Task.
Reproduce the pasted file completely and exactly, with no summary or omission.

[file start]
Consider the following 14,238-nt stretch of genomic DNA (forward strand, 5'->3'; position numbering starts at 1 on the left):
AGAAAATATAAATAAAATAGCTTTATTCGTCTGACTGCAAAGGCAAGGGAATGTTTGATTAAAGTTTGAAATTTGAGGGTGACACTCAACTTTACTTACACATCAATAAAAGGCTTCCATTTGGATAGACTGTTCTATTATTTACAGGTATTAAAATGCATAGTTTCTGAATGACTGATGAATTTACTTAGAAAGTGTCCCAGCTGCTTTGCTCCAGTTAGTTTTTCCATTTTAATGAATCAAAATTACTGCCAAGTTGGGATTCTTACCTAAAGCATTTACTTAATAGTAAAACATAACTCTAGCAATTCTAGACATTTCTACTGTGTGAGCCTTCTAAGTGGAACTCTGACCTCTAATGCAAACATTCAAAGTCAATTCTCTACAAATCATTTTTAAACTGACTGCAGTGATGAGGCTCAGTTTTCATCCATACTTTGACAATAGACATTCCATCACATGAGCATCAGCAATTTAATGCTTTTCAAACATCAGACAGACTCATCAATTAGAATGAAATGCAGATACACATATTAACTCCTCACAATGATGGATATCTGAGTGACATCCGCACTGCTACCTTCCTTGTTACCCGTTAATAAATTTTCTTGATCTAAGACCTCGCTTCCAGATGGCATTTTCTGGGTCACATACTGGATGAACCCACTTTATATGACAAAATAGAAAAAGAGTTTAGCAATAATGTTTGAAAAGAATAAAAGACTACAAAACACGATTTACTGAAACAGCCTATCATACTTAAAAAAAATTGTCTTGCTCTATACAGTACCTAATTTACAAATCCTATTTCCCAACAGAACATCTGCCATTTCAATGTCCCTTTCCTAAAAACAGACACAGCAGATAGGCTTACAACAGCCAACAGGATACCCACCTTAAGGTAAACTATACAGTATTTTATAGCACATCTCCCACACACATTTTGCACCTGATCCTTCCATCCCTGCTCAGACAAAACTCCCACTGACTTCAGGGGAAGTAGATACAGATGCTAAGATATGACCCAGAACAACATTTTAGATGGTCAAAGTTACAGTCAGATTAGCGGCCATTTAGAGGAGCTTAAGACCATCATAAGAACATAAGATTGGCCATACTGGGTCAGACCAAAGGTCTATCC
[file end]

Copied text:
Consider the following 14,238-nt stretch of genomic DNA (forward strand, 5'->3'; position numbering starts at 1 on the left):
AGAAAATATAAATAAAATAGCTTTATTCGTCTGACTGCAAAGGCAAGGGAATGTTTGATTAAAGTTTGAAATTTGAGGGTGACACTCAACTTTACTTACACATCAATAAAAGGCTTCCATTTGGATAGACTGTTCTATTATTTACAGGTATTAAAATGCATAGTTTCTGAATGACTGATGAATTTACTTAGAAAGTGTCCCAGCTGCTTTGCTCCAGTTAGTTTTTCCATTTTAATGAATCAAAATTACTGCCAAGTTGGGATTCTTACCTAAAGCATTTACTTAATAGTAAAACATAACTCTAGCAATTCTAGACATTTCTACTGTGTGAGCCTTCTAAGTGGAACTCTGACCTCTAATGCAAACATTCAAAGTCAATTCTCTACAAATCATTTTTAAACTGACTGCAGTGATGAGGCTCAGTTTTCATCCATACTTTGACAATAGACATTCCATCACATGAGCATCAGCAATTTAATGCTTTTCAAACATCAGACAGACTCATCAATTAGAATGAAATGCAGATACACATATTAACTCCTCACAATGATGGATATCTGAGTGACATCCGCACTGCTACCTTCCTTGTTACCCGTTAATAAATTTTCTTGATCTAAGACCTCGCTTCCAGATGGCATTTTCTGGGTCACATACTGGATGAACCCACTTTATATGACAAAATAGAAAAAGAGTTTAGCAATAATGTTTGAAAAGAATAAAAGACTACAAAACACGATTTACTGAAACAGCCTATCATACTTAAAAAAAATTGTCTTGCTCTATACAGTACCTAATTTACAAATCCTATTTCCCAACAGAACATCTGCCATTTCAATGTCCCTTTCCTAAAAACAGACACAGCAGATAGGCTTACAACAGCCAACAGGATACCCACCTTAAGGTAAACTATACAGTATTTTATAGCACATCTCCCACACACATTTTGCACCTGATCCTTCCATCCCTGCTCAGACAAAACTCCCACTGACTTCAGGGGAAGTAGATACAGATGCTAAGATATGACCCAGAACAACATTTTAGATGGTCAAAGTTACAGTCAGATTAGCGGCCATTTAGAGGAGCTTAAGACCATCATAAGAACATAAGATTGGCCATACTGGGTCAGACCAAAGGTCTATCC